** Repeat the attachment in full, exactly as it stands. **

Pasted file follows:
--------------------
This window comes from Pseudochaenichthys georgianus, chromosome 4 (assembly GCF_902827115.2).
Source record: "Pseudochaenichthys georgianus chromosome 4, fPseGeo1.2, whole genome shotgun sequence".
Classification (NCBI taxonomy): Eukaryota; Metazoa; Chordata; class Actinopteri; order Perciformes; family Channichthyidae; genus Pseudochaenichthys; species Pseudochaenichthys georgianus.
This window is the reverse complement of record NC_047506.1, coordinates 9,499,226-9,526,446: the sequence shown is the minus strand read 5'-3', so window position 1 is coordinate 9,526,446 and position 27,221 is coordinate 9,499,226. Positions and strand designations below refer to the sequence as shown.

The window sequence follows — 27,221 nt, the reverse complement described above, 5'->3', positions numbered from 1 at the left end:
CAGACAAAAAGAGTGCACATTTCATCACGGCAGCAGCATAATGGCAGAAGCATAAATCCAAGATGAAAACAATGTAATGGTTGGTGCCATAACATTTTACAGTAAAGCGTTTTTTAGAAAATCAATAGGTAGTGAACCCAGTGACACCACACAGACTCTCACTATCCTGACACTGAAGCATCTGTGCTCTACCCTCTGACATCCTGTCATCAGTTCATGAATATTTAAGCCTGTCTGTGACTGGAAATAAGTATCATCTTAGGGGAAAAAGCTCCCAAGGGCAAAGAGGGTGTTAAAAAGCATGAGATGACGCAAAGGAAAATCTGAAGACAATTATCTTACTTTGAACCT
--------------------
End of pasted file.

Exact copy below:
This window comes from Pseudochaenichthys georgianus, chromosome 4 (assembly GCF_902827115.2).
Source record: "Pseudochaenichthys georgianus chromosome 4, fPseGeo1.2, whole genome shotgun sequence".
Classification (NCBI taxonomy): Eukaryota; Metazoa; Chordata; class Actinopteri; order Perciformes; family Channichthyidae; genus Pseudochaenichthys; species Pseudochaenichthys georgianus.
This window is the reverse complement of record NC_047506.1, coordinates 9,499,226-9,526,446: the sequence shown is the minus strand read 5'-3', so window position 1 is coordinate 9,526,446 and position 27,221 is coordinate 9,499,226. Positions and strand designations below refer to the sequence as shown.

The window sequence follows — 27,221 nt, the reverse complement described above, 5'->3', positions numbered from 1 at the left end:
CAGACAAAAAGAGTGCACATTTCATCACGGCAGCAGCATAATGGCAGAAGCATAAATCCAAGATGAAAACAATGTAATGGTTGGTGCCATAACATTTTACAGTAAAGCGTTTTTTAGAAAATCAATAGGTAGTGAACCCAGTGACACCACACAGACTCTCACTATCCTGACACTGAAGCATCTGTGCTCTACCCTCTGACATCCTGTCATCAGTTCATGAATATTTAAGCCTGTCTGTGACTGGAAATAAGTATCATCTTAGGGGAAAAAGCTCCCAAGGGCAAAGAGGGTGTTAAAAAGCATGAGATGACGCAAAGGAAAATCTGAAGACAATTATCTTACTTTGAACCT